Ryan Adams on 'Demolition,' writing and shopping at Gap
(CNN) -- Ryan Adams must go through pens like a pay phone goes through change. The guy just won't stop writing.
His latest album, "Demolition," is a collection of tracks culled from more than 60 songs the singer/songwriter wrote over the last year.
Recorded at different times, in different studios and with different musicians, this follow-up to 2001's "Gold" includes a mix of intimate ballads and up-tempo rock numbers.
TMR caught up with Adams on tour to get the scoop on the North Carolinian's latest offering. Find out what Adams plans to do next, why he ended up in a Gap commercial, and why he's winning praise from Oasis' Noel Gallagher:
TMR: Tell us about "Demolition."
Adams: "Demolition" came about totally by accident. Some of it are the demos for "Gold" (my last record), some of it are just recordings I made for fun, and then there's a session I did in Stockholm ... It's a taste of these different things at once, and to me they all seem to fit together.
I like the fact that it's not so self-serious, this record. It actually goes from being terribly self-serious, to terribly self-effacing or just funny. That isn't something I've done on solo records, or any record before, is be funny or coy.
TMR: Which song most reflects your coyness?
Adams: I think the fact I just released the record shows that I have a sense of humor. I could have taken a vacation. Ah well.
TMR: Tell me about the first single off the album.
Adams: The first single is called "Nuclear." I guess it's Brit pop for Americans. I don't know what it is, really, but the lyrics are funny. There's actually a really funny line in it that says, "I saw her and the Yankees lost to the Braves." If you're from Atlanta, that's not a very nice thing to say. It's sort of referring to the fact that the Braves never win.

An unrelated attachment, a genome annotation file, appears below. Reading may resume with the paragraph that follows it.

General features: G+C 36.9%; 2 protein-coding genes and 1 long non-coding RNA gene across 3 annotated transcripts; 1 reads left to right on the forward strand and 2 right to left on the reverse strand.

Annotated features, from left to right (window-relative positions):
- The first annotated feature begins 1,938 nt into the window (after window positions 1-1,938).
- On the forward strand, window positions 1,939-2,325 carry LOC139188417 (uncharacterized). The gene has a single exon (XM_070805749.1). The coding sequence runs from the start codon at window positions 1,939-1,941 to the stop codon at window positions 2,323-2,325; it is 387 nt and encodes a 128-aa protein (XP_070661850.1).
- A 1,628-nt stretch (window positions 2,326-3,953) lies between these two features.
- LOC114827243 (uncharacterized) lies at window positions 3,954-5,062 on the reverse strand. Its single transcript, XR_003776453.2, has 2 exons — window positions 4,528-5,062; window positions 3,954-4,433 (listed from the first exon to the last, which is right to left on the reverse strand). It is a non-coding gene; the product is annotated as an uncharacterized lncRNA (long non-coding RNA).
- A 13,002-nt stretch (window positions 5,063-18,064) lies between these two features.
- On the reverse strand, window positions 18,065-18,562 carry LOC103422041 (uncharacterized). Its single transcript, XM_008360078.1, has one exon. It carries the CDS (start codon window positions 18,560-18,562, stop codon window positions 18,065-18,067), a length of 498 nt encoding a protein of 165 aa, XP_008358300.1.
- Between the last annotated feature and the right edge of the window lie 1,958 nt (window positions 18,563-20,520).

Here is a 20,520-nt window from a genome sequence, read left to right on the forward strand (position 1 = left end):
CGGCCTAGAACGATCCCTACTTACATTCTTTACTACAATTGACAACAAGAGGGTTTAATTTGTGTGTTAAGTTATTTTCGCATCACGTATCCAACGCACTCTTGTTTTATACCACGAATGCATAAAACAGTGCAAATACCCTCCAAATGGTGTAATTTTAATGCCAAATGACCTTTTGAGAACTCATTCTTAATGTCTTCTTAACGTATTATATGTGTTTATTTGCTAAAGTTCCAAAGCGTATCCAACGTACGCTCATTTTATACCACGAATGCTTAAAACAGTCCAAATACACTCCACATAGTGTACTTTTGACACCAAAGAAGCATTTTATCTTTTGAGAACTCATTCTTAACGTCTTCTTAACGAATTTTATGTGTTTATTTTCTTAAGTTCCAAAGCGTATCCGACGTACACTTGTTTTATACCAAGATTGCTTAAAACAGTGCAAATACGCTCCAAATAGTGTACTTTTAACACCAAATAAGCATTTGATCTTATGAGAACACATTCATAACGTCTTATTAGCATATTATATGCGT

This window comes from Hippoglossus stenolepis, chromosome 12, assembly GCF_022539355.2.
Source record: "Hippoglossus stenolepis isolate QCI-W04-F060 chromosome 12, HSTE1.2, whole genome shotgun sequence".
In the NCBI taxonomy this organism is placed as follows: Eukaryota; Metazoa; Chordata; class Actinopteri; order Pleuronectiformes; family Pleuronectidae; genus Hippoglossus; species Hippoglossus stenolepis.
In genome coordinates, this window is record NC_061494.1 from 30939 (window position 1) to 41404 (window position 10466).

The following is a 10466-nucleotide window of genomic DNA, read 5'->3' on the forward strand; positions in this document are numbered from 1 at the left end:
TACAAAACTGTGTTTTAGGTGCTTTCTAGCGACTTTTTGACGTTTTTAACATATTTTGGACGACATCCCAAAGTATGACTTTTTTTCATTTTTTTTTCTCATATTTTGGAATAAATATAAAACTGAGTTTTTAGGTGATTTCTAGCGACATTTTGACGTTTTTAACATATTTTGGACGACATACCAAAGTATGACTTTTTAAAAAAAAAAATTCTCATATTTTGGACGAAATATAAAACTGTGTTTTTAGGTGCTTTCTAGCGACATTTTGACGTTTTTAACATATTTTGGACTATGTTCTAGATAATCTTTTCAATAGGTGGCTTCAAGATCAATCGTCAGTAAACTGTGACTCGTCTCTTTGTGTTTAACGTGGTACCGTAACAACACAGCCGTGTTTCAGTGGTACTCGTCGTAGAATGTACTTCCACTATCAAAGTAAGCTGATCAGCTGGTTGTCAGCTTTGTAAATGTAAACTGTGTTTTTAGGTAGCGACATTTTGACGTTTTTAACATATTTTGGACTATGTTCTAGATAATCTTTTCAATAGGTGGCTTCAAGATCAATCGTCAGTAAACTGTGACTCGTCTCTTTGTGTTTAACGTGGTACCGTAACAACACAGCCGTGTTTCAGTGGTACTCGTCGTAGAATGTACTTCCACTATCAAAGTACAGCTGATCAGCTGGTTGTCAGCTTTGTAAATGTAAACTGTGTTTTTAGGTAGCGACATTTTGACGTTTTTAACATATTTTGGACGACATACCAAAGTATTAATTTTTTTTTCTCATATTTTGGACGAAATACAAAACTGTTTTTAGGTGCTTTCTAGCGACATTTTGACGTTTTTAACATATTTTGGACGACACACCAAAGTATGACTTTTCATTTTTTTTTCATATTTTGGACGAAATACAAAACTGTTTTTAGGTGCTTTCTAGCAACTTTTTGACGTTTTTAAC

TMR: How do you approach writing a song?
Adams: I write in any capacity, in any way. There's not one way. Sometimes it's just written down on a napkin, like a song will come to me and I'll write it down on a bar napkin or at a restaurant. Other times it'll just be a guitar riff forever and eventually words will be befitting of it. Sometimes I really want to write a song because I'm really mad or upset or happy or enthralled or I've been inspired by another musician.
For me writing is not a chore. I like it like a tennis player likes to play tennis, or a mountain climber likes to climb mountains, or a drug addict likes to do drugs, or a policeman likes to catch crooks.
TMR: How did you feel when The Corrs and Bono covered your "Gold" track, "When The Stars Go Blue?"
Adams: They covered it on their own. I didn't even know. No one even told me it was going to happen. Apparently, as I understand it, Bono walked in and said "this is a song we're going to duet." He wanted to do it.
The other day I went and bought my first TV. I was in Circuit City in Union Square, and I go to purchase the television and that video comes on of them playing that song. I look at the Circuit City clerk and I say, "They're playing my song," and he goes, "Yeah man, whatever. Just give me your credit card." He thought that I meant they're playing my song, like, when you have a song at the prom. He thought that "When The Stars Go Blue" was it. The guy for two seconds didn't know who I was and I thought to myself, "This is an excellent, excellent job. I have managed to have no one know who I am after seven years."
TMR: Is it frustrating not getting a lot of radio play?
Adams: No, I don't care. My ambition is strictly artistic. It's not my job to care about who's listening to it on the radio. And I don't listen to a lot of radio.
TMR: When TMR interviewed Noel Gallagher from Oasis a few months ago, he told us that he once heard you do a cover of "Wonderwall." He said he was so impressed with how you performed it that he went backstage after the show and told you you could have the song.
Adams: Yeah! I was on the other end of that when he said that to me and I just nearly fainted because they're my favorite band! To me Oasis is my favorite living rock and roll band; they're like my Beatles. I've been a huge Oasis fanatic forever and I kept hearing that they were going to come to gigs and they never did and then, finally, one of Noel's band's, Proud Mary, were opening for me for some dates in England, and there he was!
TMR: Why did you do the Gap commercial?
Adams: I did the Gap ad, because who says no to $30,000 an hour? I don't! I'm sorry if that's selling out, so be it. Yes, I sell out. I do Gap ads so that I don't have to work in a factory. Also, I don't mind their clothes.
But maybe the No. 1 main reason is because Willie was doing it and I was supposed to do it with him, and you don't say no to Willie Nelson.
TMR: What's next? Are you doing another album?
Adams: I've finished. It's done.
TMR: Care to tell us anything about it?
Adams: Just wait. It will be out around March.